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Binghamton University named a cyber research center

By Eric Reinhardt (ereinhardt@cnybj.com)

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Binghamton University has earned the designation as a National Center of Academic Excellence in Cyber Research (CAE-R) through 2025. (Photo credit: Binghamton University)

VESTAL, N.Y. — The National Security Agency (NSA) and the U.S. Department of Homeland Security (DHS) recently named Binghamton University a National Center of Academic Excellence in Cyber Research (CAE-R) through 2025.

The designation recognizes the work of the Center for Information Assurance and Cybersecurity (CIAC), a Binghamton University research center, as well as other research efforts around the campus.

CIAC is a joint effort among faculty members from the Thomas J. Watson School of Engineering and Applied Science, the Harpur College of Arts and Sciences, the School of Management, the College of Community and Public Affairs, and the Decker College of Nursing and Health Sciences, Binghamton University said.

“Your ability to meet the increasing demands of the program criteria will serve the nation well in contributing to the protection of the national information infrastructure,” Jillian Curcio, national CAE-R program manager for the NSA, said in a letter to Binghamton University.

Watson School Dean Krishnaswami “Hari” Srihari praised the efforts of Associate Professor Ping Yang, who is the director of CIAC, and other faculty members collaborating as part of the new CAE-R at Binghamton.

“Our faculty continues to gain international recognition for their diligent research and academic excellence,” Srihari said. “We are very proud to be a Center of Academic Excellence in Cyber Research, and we know that Professor Yang and her colleagues are committed to keeping data secure.”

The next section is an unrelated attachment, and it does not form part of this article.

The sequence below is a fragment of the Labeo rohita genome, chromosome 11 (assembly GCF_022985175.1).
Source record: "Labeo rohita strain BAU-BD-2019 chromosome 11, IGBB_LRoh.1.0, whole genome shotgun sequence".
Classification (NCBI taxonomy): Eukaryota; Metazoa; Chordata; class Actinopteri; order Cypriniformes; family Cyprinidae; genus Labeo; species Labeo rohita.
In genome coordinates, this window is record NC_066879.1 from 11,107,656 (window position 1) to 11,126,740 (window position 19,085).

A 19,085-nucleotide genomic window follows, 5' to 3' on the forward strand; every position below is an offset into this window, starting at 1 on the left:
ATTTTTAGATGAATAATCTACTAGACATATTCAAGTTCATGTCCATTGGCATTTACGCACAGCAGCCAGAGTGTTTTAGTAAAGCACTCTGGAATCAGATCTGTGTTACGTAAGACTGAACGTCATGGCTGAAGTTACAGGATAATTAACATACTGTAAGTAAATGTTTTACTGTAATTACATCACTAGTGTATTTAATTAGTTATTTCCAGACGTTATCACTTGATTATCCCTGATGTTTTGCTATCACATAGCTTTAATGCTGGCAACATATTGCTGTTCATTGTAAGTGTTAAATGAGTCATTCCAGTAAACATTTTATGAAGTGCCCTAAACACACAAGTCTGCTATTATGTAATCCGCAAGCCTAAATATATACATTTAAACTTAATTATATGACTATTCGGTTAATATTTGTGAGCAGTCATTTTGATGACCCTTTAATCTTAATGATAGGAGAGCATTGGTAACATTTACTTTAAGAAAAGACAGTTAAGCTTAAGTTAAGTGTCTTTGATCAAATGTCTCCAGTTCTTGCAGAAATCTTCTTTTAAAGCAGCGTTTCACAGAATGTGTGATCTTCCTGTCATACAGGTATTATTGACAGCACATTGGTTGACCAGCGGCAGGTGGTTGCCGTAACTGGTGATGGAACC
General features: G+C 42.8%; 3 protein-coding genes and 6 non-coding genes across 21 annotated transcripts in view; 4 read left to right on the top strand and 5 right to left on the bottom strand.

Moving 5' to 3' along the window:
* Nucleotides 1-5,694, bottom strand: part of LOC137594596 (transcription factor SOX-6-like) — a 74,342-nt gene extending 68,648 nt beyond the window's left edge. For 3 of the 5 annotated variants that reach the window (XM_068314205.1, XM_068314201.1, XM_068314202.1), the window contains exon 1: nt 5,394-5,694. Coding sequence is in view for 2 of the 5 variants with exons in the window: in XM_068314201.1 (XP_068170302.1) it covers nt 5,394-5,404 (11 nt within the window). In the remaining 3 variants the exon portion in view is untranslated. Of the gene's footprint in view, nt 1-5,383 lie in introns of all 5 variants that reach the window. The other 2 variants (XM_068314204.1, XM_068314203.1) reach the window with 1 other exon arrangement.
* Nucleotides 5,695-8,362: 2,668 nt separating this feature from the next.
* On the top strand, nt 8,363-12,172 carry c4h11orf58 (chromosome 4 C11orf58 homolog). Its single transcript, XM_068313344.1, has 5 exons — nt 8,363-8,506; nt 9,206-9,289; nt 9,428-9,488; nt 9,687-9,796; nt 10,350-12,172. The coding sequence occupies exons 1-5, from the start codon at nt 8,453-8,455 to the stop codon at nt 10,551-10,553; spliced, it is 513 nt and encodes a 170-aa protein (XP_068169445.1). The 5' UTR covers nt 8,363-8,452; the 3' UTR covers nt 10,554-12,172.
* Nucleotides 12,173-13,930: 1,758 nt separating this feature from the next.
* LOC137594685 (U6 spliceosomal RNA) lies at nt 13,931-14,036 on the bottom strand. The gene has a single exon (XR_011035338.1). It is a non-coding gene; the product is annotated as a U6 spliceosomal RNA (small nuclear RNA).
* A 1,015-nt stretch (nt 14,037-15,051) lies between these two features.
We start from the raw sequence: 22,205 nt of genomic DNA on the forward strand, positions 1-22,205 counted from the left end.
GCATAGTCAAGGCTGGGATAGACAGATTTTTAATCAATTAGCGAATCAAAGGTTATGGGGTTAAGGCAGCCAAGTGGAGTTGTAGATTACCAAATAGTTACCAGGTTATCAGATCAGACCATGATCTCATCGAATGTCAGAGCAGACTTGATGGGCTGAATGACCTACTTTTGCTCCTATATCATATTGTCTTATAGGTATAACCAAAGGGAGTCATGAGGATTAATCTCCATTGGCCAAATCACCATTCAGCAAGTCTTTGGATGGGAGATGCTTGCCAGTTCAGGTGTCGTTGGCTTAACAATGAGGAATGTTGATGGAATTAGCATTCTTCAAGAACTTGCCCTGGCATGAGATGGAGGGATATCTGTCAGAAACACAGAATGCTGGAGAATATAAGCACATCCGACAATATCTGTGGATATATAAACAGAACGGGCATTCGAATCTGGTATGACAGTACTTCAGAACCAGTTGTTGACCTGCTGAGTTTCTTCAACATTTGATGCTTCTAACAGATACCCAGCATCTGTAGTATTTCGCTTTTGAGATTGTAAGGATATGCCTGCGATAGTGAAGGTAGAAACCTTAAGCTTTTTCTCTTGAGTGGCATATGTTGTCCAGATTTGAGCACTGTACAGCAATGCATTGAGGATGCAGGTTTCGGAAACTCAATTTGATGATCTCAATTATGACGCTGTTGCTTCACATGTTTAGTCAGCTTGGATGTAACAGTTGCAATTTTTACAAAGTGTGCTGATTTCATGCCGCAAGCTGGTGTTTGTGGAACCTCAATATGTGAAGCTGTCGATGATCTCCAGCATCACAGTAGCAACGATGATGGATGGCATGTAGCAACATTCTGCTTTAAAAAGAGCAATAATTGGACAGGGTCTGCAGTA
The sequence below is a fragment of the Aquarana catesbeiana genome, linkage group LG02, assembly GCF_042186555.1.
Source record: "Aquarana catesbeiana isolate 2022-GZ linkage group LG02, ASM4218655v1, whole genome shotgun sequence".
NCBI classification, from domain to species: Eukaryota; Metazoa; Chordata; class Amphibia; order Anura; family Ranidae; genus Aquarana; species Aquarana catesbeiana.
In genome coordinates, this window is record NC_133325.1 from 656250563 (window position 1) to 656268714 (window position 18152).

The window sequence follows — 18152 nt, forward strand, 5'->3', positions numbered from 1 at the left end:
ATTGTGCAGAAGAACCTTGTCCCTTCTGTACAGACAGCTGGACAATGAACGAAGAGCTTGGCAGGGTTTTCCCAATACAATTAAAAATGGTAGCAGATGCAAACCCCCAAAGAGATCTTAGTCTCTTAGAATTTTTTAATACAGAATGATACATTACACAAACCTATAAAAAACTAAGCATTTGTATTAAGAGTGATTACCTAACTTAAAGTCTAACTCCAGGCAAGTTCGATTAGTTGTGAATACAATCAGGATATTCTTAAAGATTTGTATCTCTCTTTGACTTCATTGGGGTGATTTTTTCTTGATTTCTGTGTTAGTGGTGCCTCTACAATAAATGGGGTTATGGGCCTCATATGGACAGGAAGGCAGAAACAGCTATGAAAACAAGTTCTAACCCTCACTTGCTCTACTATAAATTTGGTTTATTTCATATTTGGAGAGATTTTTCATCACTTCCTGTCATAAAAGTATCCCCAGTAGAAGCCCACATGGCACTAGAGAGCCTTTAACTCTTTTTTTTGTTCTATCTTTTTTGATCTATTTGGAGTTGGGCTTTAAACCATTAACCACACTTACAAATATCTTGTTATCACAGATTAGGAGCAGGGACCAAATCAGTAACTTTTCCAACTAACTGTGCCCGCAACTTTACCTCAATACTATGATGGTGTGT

Reaching the designation

To become a CAE-R, Binghamton University had to complete a “rigorous” 200-page application detailing published cybersecurity research, core faculty résumés, research grants, and the advanced certificate in cybersecurity program.

The university also submitted “multiple” letters, with help from Mary Beth Curtin, associate VP for research; Michael Jacobson, a research development assistant; and Weiyi Meng, chair of the computer science department.

“This designation shows that Binghamton University has a strong academic program in cybersecurity research,” Yang said. “It also opens up cybersecurity grants and scholarship opportunities for our students and faculty. We’re now eligible to apply for some large grants from the Department of Defense and the National Science Foundation. I also hope that this designation will attract more students to apply for our cybersecurity certificate program.”

Yang arrived at Binghamton in 2006, after earning her Ph.D. at SUNY Stony Brook. She then developed the first graduate course on cybersecurity in Binghamton’s department of computer science.

“Since then, a lot more people are using computers and the internet,” Yang said. “Children also use the internet, especially during this COVID-19 pandemic. So it becomes more urgent to educate students and community members on possible cyber threats and how to address such threats.”

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